I’ve written about Nintendo before. I used to be a huge fan of Nintendo in mobile, from the original Game Boy through to the DS. However, from the GBA onwards, I noticed a pattern, in that I’d increasingly end up noodling about with homebrew and emulators, through first-party games slowing to a trickle of recycled content, and third-party games largely being expensive crap. iOS then spoiled me. In just a few years, Apple’s hardware went from being quite interesting to utterly essential for anyone with a genuine interest in gaming. It reinvigorated the indie space on mobile, forced innovation through its lack of traditional controls, and although there was a gatekeeper, it was one that was far more likely to fling you the keys to the store than Nintendo or Sony.
Every quarter, we now hear some kind of bad news from Nintendo: its hardware isn’t selling as well as it hoped, and the profits the company is making aren’t high enough (or, in some cases, don’t exist at all). Marco Arment recently covered the various options for Nintendo, and his conclusion was much the same as what I said last summer: Nintendo cannot or will not deal with the challenges required to truly compete in the existing mobile marketplace, and there’s a good chance we’ll see the company exit hardware and become another Sega.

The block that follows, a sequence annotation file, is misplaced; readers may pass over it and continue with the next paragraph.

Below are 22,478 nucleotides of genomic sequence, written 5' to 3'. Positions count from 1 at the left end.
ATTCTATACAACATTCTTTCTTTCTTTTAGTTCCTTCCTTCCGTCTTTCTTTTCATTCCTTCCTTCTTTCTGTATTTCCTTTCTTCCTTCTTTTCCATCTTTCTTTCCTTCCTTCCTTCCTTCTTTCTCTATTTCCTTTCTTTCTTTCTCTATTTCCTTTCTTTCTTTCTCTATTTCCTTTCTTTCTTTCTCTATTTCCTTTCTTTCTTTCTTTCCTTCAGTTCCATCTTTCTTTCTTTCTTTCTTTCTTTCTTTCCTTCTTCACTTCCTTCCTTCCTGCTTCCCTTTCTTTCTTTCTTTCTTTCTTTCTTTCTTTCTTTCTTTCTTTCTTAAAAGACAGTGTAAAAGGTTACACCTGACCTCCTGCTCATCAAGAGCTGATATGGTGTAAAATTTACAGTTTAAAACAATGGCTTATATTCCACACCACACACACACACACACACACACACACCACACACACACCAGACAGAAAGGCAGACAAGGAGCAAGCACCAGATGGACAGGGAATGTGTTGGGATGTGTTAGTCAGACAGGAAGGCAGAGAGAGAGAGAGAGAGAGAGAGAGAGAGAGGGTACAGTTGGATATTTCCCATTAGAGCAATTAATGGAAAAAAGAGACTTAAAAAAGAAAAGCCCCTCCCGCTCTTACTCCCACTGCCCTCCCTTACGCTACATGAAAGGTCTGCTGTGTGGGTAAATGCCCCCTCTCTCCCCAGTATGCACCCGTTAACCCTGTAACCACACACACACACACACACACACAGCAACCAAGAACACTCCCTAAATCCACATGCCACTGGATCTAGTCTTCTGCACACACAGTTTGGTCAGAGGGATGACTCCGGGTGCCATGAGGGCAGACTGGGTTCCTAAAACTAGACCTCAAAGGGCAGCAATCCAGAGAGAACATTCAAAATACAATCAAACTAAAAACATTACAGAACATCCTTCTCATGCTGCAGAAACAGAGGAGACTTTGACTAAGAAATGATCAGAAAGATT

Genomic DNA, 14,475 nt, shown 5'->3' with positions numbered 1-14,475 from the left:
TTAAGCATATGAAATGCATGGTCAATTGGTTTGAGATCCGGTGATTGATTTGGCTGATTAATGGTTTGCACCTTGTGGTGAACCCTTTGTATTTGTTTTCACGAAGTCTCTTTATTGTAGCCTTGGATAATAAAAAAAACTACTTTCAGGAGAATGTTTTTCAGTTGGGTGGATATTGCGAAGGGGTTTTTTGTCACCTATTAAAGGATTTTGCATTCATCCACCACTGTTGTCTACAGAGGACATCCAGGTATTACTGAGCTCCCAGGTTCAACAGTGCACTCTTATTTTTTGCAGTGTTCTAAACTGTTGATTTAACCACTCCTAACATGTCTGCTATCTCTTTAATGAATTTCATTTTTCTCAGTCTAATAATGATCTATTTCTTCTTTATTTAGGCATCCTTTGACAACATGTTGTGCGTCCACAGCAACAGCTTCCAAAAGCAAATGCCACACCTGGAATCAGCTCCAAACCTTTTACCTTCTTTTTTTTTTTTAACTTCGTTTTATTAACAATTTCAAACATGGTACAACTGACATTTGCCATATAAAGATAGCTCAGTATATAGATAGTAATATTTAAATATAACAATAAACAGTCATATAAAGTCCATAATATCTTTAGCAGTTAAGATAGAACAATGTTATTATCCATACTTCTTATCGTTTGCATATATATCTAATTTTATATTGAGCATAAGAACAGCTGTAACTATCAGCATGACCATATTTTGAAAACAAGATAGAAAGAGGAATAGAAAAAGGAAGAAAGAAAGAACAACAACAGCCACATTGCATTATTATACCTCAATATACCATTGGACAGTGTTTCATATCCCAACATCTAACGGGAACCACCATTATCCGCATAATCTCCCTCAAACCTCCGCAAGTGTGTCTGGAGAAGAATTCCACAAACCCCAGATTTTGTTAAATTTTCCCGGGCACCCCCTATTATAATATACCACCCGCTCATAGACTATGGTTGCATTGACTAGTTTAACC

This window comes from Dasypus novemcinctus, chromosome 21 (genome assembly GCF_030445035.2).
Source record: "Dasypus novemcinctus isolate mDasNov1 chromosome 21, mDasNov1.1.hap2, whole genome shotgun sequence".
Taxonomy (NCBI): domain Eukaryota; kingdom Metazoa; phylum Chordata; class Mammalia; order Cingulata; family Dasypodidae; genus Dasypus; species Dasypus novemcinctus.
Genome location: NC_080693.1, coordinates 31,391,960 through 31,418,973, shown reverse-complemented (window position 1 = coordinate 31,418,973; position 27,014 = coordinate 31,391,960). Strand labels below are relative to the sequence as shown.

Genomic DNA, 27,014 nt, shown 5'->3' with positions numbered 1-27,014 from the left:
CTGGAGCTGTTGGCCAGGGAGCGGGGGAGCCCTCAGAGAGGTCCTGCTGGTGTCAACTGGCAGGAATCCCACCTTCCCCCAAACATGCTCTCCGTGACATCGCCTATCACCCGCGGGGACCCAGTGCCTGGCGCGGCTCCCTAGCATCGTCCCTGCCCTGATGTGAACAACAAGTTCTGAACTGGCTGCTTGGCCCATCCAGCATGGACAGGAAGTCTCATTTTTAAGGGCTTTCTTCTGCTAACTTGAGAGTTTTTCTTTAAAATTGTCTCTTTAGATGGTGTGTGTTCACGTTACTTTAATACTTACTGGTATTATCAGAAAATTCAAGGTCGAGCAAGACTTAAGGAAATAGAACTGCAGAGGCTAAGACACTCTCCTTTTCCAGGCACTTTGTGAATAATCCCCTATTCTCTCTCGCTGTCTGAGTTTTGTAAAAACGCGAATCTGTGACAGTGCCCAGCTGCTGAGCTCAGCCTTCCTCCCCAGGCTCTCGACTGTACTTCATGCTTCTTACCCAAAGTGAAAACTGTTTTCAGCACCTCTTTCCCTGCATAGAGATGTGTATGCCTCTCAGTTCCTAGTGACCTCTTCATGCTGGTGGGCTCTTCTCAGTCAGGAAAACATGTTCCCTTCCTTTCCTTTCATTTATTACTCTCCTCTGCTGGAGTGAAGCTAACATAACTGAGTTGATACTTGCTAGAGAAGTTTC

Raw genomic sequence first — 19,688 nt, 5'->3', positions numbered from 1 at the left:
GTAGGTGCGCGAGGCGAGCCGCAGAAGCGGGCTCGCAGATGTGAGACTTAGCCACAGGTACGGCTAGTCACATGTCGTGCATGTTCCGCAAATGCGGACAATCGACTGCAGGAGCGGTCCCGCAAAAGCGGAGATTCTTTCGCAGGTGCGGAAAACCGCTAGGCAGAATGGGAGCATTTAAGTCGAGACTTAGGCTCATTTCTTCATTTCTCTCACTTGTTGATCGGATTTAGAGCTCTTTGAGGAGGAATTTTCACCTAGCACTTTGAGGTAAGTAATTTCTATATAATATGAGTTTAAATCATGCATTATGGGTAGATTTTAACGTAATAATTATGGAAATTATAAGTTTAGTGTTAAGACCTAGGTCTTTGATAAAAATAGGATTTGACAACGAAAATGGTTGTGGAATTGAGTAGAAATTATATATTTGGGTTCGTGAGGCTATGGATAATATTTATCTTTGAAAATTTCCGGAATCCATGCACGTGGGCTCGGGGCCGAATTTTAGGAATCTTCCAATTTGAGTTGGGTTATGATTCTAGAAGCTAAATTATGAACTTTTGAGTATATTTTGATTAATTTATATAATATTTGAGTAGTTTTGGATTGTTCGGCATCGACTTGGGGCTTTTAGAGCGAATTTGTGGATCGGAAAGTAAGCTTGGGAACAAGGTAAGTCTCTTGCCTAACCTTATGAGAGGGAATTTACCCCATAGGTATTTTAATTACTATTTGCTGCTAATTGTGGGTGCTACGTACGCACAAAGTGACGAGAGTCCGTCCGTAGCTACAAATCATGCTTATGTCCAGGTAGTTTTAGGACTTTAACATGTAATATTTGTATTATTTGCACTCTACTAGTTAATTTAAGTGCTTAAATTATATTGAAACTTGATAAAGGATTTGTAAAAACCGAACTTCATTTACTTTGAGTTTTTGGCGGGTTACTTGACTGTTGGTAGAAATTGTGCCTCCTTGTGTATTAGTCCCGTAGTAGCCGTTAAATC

Arment’s final words, however, were particularly interesting:
I don’t think Nintendo has a bright future. I see them staying in the shrinking hardware business until the bitter end, and then becoming roughly like Sega today: a shell of the former company, probably acquired for relatively little by someone big, endlessly whoring out their old franchises in mostly mediocre games that will leave their old fans longing for the good old days.
To some extent, “endlessly whoring out their old franchises” is precisely what Nintendo’s business model on mobile has been for years. New console? Quick: crank out another Mario Bros. platformer that’s almost identical to the last! Rinse and repeat. Still, as the company responsible for so much innovation to mobile gaming with the DS, I’d like to think Nintendo has something brewing—something amazing that will kickstart its fortunes on mobile again. However, I’m not going to be shocked if we see an official Super Mario for iPhone on the App Store for $9.99 in a year or two.